Strumming is one of those things that seem simple, but it really does take some time and practice to get good at. The most important thing to remember with strumming is that it should feel comfortable! There shouldn’t really be too much tension anywhere in your strumming arm, and that includes the shoulder and wrist.
Where you place your arm will vary slightly depending on whether you’re playing an acoustic or an electric guitar.
If you’re playing an acoustic guitar, it’s really quite simple. You’re going to place your arm right on top of the guitar, where it would fall naturally. Again, this should feel very natural! This arm placement will also help to keep your guitar from moving around too much so that you’re not making it any harder for your fretting hand. The guitar itself should feel quite stable and anchored while your arm feels loose and limber.
Not too much of variance here, but on an electric guitar, you don’t really have the real estate on the guitar’s body itself for you to just rest your arm on top of it. Instead, you want to almost rest the top of your forearm along the top of the body – not squarely on top of it as you would with the acoustic, but sort of along the front of it.
There might be a touch more tension in your upper arm and shoulder as you do this, but I can’t stress enough – stay as loose as you possibly can while still keeping the guitar from getting too wobbly.
Your Strumming Arm
As far as the strumming movement itself, a strum is more an act of the forearm. In fact (at least at this stage in your guitar playing), the wrist shouldn’t actually be doing too much work. You want to imagine a straight line from your elbow right the way through to your thumb.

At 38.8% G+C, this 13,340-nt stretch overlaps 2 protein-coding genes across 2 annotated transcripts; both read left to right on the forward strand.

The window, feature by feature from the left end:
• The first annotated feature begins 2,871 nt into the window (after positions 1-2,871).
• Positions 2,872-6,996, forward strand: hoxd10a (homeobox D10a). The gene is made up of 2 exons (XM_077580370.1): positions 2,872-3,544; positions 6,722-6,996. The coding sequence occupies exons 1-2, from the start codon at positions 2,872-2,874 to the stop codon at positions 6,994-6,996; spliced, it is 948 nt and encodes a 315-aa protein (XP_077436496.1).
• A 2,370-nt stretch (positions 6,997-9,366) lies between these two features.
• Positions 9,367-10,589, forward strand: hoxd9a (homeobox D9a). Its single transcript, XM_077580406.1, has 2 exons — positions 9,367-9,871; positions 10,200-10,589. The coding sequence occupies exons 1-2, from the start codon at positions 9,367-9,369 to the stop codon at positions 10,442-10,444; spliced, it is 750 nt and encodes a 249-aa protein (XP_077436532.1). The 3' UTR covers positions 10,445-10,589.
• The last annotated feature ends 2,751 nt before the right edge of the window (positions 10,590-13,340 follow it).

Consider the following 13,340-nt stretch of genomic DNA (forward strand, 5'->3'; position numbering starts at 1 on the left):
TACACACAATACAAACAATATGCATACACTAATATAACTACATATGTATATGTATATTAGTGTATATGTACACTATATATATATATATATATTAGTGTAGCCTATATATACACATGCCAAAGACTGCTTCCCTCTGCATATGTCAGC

Your Picking Hand
When it comes to holding the pick, you guessed it – KEEP IT LOOSE! I mentioned this last lesson but it bears repeating :)
For beginners, you’ll want to work with a super-thin pick. It’ll help you nail down the mechanics of strumming without causing too many additional problems for you. A thicker pick, especially when gripped more firmly, can catch on the strings while you’re strumming. A thinner pick is far more forgiving and therefore better for practising with.
So yes, hold it as loosely as you can in your hand, but also, angle the pick slightly. This will help the pick glide easily down the strings without it getting stuck somewhere along the way. Not sure what I mean, go re-check the lesson about picks and picking in Lesson 1.
Also, if you drop your pick here and there, don’t worry about it! In fact, you should just expect it to happen. It WILL happen.
- LESSON STEPS -